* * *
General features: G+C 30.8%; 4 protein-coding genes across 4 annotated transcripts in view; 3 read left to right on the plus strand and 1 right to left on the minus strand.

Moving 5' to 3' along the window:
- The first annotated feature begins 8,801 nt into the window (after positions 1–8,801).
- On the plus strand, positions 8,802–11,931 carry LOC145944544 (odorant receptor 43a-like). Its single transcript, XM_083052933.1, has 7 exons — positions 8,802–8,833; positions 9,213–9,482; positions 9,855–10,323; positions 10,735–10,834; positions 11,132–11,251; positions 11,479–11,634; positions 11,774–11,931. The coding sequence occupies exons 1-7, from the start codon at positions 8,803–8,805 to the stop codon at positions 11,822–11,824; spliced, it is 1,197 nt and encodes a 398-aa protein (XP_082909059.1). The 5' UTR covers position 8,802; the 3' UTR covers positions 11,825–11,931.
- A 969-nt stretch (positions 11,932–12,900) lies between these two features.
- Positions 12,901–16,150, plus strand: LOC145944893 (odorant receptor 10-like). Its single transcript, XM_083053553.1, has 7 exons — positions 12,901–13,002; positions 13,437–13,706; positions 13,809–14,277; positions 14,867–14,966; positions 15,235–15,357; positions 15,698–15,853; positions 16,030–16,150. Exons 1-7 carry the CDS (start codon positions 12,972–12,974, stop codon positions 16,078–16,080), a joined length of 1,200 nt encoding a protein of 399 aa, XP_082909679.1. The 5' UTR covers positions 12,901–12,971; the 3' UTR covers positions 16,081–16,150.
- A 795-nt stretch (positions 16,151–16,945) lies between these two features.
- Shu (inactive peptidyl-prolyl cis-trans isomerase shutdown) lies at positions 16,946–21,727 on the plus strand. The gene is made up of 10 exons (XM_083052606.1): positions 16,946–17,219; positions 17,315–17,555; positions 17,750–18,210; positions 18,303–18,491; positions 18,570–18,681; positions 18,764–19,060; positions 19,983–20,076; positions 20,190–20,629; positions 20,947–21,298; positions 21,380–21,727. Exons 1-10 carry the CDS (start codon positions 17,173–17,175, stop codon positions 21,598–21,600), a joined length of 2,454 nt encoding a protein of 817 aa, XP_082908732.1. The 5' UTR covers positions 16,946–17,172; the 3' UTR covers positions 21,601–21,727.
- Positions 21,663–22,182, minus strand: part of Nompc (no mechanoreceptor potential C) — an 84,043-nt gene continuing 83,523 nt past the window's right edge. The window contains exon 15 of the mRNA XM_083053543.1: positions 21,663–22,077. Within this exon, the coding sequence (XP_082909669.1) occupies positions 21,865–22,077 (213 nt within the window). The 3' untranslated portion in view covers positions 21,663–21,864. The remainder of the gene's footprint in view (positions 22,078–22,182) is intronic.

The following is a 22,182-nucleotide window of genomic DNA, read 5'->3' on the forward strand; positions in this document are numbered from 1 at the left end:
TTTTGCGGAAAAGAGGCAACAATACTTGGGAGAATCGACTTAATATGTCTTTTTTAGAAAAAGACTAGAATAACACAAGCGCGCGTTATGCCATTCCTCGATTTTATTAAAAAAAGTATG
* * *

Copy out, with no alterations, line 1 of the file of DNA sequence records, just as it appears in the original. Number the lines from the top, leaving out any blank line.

General features: G+C 30.8%; 4 protein-coding genes across 4 annotated transcripts in view; 3 read left to right on the plus strand and 1 right to left on the minus strand.